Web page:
Figure 1. The Earth and two atmospheric layers. Point C represents the center of the Earth; point P is the location of the GPS receiver; and point D is where the low-altitude signal from B enters the troposphere. Using this chart, we can construct a right triangle where side CP, the hypotenuse, is 6,372 + 12 kilometers, or 6,384 kilometers. Using the Pythagorean theorem, we find that side DP, the distance the signal travels through the troposphere, is 407 kilometers. (Note: The height of the troposphere and ionosphere are exaggerated compared to the size of the Earth.)

Q: Why do we mask satellites near the horizon? And why do experts treat signals from satellites near the horizon--even if they are above the elevation mask--as contributing to a weaker solution than signals from satellites that are more or less directly overhead?

A: The short answer is that low-angle satellite signals travel much greater distances through the atmosphere than signals from satellites directly overhead and are thus subject to more effects of refraction. To help you understand the geometry, remember that there are several layers to the atmosphere. The layer closest to the Earth’s surface--the part we live in--is called the troposphere. It generally varies in height between 7 and 17 kilometers. For the purpose of this discussion, we’ll use the average of those heights, which is 12 kilometers.

Figure 1 shows the Earth with a couple of the layers of the atmosphere that affect the GPS signals--the troposphere (at an average height of 12 kilometers) and the remainder of the atmosphere, which is considered by most to be between 100 and 120 kilometers. When it comes to GPS signals, we also often talk about the ionosphere, which extends from about 50 to 1,000 kilometers above the earth.

For a particular GPS receiver location on Earth, imagine satellite signals coming from satellite A and satellite B. Satellite A is almost directly overhead, and the signals travel through about 1,000 kilometers of ionosphere and about 100 kilometers of atmosphere, of which the last 12 kilometers is considered the troposphere.

For satellite B, which is near the horizon, we can see that the distance the signals must travel through each band of the atmosphere and ionosphere is much greater, even though the thickness of the ionosphere and the atmosphere is greatly exaggerated in this figure compared to the diameter of the Earth (approximately 6,372 kilometers). A simple calculation of a right triangle shown in Figure 1 reveals that the distance the low-angle satellite signal travels through the ionosphere is about 3,707 kilometers, and even the distance traveled through the 12-kilometer-thick troposhere is 407 kilometers--more than 32 times the troposhere’s height. Thus, any effects on the signal will be at least this order of magnitude greater.

The simplified diagram shown here is not accurate because the signal from the satellite starts curving downward once it is refracted. This movement further increases the distance traveled through the atmosphere.

Q: When using RTK GPS in or near a heavily wooded area or even near a tree with heavy canopy, I will often find that if I walk in at a “normal” speed to the point I’m interested in surveying, I have lost lock by the time I get my antenna pole in place and leveled. When I either walk in very slowly or run in, that seems to prevent the loss of lock. I’ve been told by a seminar speaker that this is at best an erroneous position and at worst a procedure that might be called unprofessional because it is an inappropriate use of the surveyor’s tools. What do you think?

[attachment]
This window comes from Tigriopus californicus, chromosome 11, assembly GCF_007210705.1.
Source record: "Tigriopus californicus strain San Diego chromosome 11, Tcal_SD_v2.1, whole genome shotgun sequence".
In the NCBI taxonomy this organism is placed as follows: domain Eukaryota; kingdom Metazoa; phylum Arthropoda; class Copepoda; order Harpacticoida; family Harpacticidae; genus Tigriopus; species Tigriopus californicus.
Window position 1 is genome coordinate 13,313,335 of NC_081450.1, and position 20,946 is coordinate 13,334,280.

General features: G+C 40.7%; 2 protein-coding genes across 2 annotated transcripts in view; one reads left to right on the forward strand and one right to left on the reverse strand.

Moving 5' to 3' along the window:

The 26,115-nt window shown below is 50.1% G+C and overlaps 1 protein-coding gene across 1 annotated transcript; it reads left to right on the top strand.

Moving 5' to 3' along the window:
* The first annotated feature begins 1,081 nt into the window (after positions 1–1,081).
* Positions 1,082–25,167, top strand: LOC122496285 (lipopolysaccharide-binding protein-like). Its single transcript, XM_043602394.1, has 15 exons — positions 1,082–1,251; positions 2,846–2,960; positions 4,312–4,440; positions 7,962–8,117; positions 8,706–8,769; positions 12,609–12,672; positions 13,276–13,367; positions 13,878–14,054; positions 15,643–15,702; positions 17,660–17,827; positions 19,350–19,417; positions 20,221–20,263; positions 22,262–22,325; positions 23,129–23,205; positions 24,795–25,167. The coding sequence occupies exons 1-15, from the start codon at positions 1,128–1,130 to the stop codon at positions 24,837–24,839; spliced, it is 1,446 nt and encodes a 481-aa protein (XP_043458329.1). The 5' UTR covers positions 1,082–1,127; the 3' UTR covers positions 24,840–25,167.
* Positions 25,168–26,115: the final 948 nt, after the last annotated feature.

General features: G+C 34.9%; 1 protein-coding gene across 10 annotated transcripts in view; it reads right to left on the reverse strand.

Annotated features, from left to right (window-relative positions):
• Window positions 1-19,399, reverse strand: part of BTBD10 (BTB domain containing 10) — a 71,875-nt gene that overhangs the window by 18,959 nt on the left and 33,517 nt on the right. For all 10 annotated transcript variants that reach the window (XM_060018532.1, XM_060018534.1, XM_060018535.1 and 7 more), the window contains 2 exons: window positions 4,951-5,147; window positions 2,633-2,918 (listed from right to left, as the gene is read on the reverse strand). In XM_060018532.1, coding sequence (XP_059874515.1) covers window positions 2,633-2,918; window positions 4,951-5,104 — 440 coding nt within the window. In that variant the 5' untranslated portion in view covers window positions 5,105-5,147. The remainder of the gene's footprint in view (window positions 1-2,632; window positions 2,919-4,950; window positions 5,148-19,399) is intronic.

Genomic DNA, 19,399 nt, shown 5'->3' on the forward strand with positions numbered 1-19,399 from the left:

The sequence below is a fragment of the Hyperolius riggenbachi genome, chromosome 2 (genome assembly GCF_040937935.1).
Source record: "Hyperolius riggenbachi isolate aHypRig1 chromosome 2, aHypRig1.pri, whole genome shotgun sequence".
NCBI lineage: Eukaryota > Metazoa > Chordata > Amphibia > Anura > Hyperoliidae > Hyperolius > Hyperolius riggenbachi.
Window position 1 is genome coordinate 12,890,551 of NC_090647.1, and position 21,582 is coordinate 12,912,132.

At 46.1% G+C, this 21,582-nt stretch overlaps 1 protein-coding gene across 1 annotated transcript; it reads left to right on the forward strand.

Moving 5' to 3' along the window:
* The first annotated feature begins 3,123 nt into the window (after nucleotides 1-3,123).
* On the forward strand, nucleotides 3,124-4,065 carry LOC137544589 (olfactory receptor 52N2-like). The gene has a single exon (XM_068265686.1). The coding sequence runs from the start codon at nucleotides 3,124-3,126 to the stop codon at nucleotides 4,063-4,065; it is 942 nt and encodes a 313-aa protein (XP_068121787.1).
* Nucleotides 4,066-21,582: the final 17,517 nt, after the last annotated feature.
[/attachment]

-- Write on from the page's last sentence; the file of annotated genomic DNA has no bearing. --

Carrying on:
A: Sorry to say that the procedures you are following are an inappropriate use of RTK GPS. GPS, whether RTK or not, is predicated on obtaining good reception from an adequate number of satellite signals. The receiver electronics and associated firmware use those signals to make the measurements that are required to determine the baseline from the base station to the rover. If the satellite signals are “iffy” for whatever reason, then the measurements are either not accurate or not possible. In the former case, you might get a low-accuracy position of the point you are trying to measure; in the latter case, you will get no position at all.

It is hard to say exactly what happens when you walk in slowly. If you lose lock when you walk in at a normal speed, you should also lose lock at a slower walking speed. Perhaps in your second attempt you weren’t blocking some of the low-angle satellite signals visible between the edge of the canopy and the horizon. It is also possible that the GPS receiver is having a hard time tracking the signals, and by slowing down you gave it the ability to avoid losing lock. However, you must be careful not to assume that not having a state of “loss of lock” is equivalent to high-quality positioning.

In the case of running in to get a position, you are probably experiencing a latency between the measurements and the actual display of your coordinate or, more likely, a latency between the measurements and the message that lock has been lost. The position you record in these circumstances may be the position when the system last had a good measurement, which could be quite a distance from where you finally placed your antenna pole.

In situations with heavy tree canopy, it is generally recommended that you locate a pair of points near high-quality positions and then occupy one of them with a total station and backsight the other to locate the problematic point with optical technology. When you do this, be sure to evaluate the quality of the position you wish to have when you locate the point under the trees. You should also space your pair of points so that your azimuth will be of the desired quality while keeping in mind the uncertainty of positioning with RTK for the particular situation.

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